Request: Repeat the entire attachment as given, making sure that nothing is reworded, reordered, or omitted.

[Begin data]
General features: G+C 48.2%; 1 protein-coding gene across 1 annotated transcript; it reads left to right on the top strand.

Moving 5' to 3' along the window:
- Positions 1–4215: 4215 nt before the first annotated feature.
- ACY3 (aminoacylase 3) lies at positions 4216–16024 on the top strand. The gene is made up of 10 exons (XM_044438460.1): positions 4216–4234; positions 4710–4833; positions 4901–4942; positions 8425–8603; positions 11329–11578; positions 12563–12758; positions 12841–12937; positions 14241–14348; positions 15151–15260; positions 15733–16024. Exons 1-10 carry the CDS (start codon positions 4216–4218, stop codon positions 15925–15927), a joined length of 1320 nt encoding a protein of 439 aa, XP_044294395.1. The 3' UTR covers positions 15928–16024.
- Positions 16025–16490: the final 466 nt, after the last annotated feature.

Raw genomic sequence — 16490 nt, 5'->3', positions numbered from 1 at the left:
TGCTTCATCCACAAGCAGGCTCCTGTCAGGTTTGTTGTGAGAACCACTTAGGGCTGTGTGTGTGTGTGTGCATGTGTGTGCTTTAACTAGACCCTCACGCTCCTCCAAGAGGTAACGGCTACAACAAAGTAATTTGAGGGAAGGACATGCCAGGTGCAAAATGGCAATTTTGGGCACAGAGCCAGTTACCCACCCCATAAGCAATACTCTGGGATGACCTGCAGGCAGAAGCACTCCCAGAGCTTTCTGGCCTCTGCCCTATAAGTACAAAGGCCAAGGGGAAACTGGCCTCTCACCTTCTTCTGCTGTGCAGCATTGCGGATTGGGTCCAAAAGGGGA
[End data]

General features: G+C 48.2%; 1 protein-coding gene across 1 annotated transcript; it reads left to right on the top strand.

Moving 5' to 3' along the window:
- Positions 1–4215: 4215 nt before the first annotated feature.
- ACY3 (aminoacylase 3) lies at positions 4216–16024 on the top strand. The gene is made up of 10 exons (XM_044438460.1): positions 4216–4234; positions 4710–4833; positions 4901–4942; positions 8425–8603; positions 11329–11578; positions 12563–12758; positions 12841–12937; positions 14241–14348; positions 15151–15260; positions 15733–16024. Exons 1-10 carry the CDS (start codon positions 4216–4218, stop codon positions 15925–15927), a joined length of 1320 nt encoding a protein of 439 aa, XP_044294395.1. The 3' UTR covers positions 15928–16024.
- Positions 16025–16490: the final 466 nt, after the last annotated feature.

Raw genomic sequence — 16490 nt, 5'->3', positions numbered from 1 at the left:
TGCTTCATCCACAAGCAGGCTCCTGTCAGGTTTGTTGTGAGAACCACTTAGGGCTGTGTGTGTGTGTGTGCATGTGTGTGCTTTAACTAGACCCTCACGCTCCTCCAAGAGGTAACGGCTACAACAAAGTAATTTGAGGGAAGGACATGCCAGGTGCAAAATGGCAATTTTGGGCACAGAGCCAGTTACCCACCCCATAAGCAATACTCTGGGATGACCTGCAGGCAGAAGCACTCCCAGAGCTTTCTGGCCTCTGCCCTATAAGTACAAAGGCCAAGGGGAAACTGGCCTCTCACCTTCTTCTGCTGTGCAGCATTGCGGATTGGGTCCAAAAGGGGA